As razor sales decline, Edgewell-owned Schick hopes to grow an existing customer base: balding men.

On Monday, the brand launched an ongoing online club called B.I.P., which stands for “bald important people.” Hosted on the website BaldImportantPeople.com, a person can only join if they are bald, with facial recognition technology used to ensure this. After signing up with their email for the website, each person is entered to win a chance to attend the New York Fashion Week Party that kicks off the B.I.P. program. The B.I.P. project was developed by public relations firm Edelman and further development of the website is still underway.

Incumbent razor brands like Schick and Gillette have faced ongoing competition from upstarts; Edgewell announced the acquisition of Harry’s Inc. to combat this. But there’s another challenge brands are facing: Men are shaving less.

“There isn’t anyone out there, from a brand perspective, who is encouraging them to take the plunge and shave their hair,” said Allison Feldman, Edgewell’s men’s shave marketing director. “We felt we could take advantage of this, considering we have the products and heritage to build a community around [baldness].”

Schick’s approach is in stark comparison to brands like Hims and Keeps, which have tried to apply body-positive marketing to their hair-loss products, all aimed at preventing baldness. According to Feldman, only 7% of men shave their head, which spells opportunity for Schick. According to the American Hair Loss Association, 66% of men in the U.S. will experience some degree of “appreciable” hair loss by 35 years old, and approximately 85% of men will have significantly thinning hair by 50.

“If we build a community where men feel supported, more men will shave their head and take that leap,” said Feldman. “As a brand, we can help them, but the first goal is to build this community and, as a byproduct, get this new consumer to drive the category.”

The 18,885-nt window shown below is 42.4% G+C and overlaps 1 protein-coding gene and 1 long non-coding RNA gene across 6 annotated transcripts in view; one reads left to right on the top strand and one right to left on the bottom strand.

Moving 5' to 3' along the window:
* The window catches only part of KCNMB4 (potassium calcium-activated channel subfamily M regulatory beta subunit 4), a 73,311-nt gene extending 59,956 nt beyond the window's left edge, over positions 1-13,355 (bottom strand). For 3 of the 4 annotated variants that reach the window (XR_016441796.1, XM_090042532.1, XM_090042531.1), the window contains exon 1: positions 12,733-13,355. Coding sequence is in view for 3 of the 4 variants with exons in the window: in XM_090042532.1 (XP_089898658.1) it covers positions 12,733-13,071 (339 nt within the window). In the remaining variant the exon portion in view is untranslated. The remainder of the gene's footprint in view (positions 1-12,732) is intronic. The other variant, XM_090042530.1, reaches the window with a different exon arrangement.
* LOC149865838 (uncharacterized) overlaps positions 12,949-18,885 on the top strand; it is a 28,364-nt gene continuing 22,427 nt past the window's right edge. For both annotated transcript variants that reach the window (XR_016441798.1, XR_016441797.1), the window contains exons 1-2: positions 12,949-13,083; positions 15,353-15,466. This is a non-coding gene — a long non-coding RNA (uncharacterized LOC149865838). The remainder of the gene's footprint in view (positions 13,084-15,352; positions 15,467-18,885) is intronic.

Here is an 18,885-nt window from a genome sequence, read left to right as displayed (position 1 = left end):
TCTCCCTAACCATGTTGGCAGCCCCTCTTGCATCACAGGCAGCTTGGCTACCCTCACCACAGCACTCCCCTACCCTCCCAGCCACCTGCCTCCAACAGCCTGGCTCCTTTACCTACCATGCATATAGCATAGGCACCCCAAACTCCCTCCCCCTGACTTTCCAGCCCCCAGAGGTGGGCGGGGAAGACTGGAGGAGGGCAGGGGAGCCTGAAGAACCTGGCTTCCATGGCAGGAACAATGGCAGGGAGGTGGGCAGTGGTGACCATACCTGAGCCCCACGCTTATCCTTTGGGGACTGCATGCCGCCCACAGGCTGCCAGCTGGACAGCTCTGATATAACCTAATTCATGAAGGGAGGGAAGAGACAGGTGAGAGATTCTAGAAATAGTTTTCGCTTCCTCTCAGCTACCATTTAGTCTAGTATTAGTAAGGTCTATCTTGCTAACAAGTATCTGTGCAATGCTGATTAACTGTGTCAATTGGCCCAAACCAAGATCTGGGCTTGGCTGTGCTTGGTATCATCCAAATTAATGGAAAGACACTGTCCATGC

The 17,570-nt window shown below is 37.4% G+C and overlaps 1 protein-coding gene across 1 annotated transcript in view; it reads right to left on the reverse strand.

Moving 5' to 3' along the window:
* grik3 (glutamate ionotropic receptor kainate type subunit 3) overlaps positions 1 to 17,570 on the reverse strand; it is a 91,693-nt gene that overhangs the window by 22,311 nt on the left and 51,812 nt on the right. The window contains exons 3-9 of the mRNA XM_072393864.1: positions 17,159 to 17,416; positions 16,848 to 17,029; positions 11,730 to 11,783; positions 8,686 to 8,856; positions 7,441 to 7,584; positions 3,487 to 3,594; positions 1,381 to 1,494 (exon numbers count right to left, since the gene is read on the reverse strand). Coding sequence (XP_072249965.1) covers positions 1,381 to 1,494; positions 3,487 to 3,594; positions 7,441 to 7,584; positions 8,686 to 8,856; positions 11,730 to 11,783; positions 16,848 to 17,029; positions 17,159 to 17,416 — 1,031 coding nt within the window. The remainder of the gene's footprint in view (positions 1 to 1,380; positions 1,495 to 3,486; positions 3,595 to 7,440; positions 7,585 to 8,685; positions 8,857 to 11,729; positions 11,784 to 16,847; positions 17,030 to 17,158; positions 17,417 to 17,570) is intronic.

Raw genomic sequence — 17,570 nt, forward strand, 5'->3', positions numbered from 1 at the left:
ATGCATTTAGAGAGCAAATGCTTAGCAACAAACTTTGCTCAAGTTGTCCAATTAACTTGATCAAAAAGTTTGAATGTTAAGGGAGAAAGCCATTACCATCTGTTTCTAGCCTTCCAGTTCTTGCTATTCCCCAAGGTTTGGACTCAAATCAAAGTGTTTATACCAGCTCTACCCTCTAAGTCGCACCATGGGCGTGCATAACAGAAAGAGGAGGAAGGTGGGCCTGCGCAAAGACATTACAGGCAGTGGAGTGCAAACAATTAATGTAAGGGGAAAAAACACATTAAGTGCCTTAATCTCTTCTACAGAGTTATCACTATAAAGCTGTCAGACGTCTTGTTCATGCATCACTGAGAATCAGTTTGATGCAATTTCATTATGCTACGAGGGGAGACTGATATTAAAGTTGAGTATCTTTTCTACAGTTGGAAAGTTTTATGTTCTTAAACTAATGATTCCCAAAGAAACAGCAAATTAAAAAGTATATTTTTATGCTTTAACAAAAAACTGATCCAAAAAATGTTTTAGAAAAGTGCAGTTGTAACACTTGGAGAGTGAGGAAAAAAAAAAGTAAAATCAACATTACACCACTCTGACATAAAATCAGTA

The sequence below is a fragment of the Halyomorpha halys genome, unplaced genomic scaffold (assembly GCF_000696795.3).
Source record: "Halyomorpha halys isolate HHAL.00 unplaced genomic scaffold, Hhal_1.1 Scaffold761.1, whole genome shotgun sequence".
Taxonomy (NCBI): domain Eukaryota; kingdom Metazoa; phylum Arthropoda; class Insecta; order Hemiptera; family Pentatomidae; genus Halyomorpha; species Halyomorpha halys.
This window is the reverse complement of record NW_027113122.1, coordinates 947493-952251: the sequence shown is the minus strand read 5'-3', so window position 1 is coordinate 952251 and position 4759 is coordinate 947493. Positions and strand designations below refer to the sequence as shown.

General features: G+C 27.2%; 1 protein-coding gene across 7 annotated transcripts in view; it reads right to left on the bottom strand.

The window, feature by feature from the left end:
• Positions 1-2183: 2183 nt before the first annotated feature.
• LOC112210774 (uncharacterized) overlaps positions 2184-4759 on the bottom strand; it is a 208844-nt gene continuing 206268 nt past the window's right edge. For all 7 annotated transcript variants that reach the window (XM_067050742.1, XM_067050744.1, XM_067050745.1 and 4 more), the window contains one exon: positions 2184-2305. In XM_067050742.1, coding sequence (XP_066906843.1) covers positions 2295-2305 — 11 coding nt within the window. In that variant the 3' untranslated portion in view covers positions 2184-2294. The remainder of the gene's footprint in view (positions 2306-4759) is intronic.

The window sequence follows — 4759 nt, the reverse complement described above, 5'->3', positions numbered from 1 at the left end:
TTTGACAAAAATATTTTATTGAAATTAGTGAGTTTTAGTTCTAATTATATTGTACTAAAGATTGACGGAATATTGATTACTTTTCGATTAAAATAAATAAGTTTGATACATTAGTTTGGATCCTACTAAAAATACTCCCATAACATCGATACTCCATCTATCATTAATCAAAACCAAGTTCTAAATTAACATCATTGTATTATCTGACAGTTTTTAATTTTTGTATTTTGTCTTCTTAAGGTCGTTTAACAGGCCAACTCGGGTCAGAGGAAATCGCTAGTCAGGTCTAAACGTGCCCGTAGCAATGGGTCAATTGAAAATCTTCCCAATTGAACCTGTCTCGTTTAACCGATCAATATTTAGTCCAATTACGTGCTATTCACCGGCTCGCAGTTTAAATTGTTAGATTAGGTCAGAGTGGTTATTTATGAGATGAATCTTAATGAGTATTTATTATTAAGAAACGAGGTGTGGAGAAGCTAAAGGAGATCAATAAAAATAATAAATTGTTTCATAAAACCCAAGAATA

According to consumer research consultancy Mintel, male shaving trends differ by age. For instance, men ages 35 and older are more likely to remove their facial hair, while men ages 18 to 34 are less likely to shave due to perceptions that facial hair is attractive.

In August, Jon Moelle, Procter & Gamble’s CFO, cited “lower shaving-frequency” as taking a toll on the company’s Gillette brand in the U.S. and Europe. Edgewell has not fared much better. On Edgewell’s third quarter earnings call, Dan Sullivan, Edgewell CFO said the company’s wet shave category, which consists of men’s and women’s razors and disposable razors, decreased in net sales by $13.4 million, or 3.9%, compared to the year prior. The North American razor market saw an 8.9% decrease in sales driven by distribution losses and lower pricing, among other factors.

Bald people shave three times more frequently than face shavers, according to Nicole Cizynski Harris, Edgewell’s Schick Xtreme senior brand manager.

B.I.P. is using its NYFW party to align baldness as trendy and encourage attendees, who will likely be outside the fashion industry, to get outside of their comfort zone. Within stores like Target and Walmart, B.I.P. will be promoted through stickers on packages, and the brand will back an ongoing influencer campaign of more than 20 micro- and macro-influencers sharing their personal stories around going bald. The Schick brand is currently reviewing what other types of incentives it can provide its bald community through the website, such as product offers, coupons and event tickets, Harris said.

“We can provide product offers, but we also want it to create experiences and inspire men to push boundaries,” she said.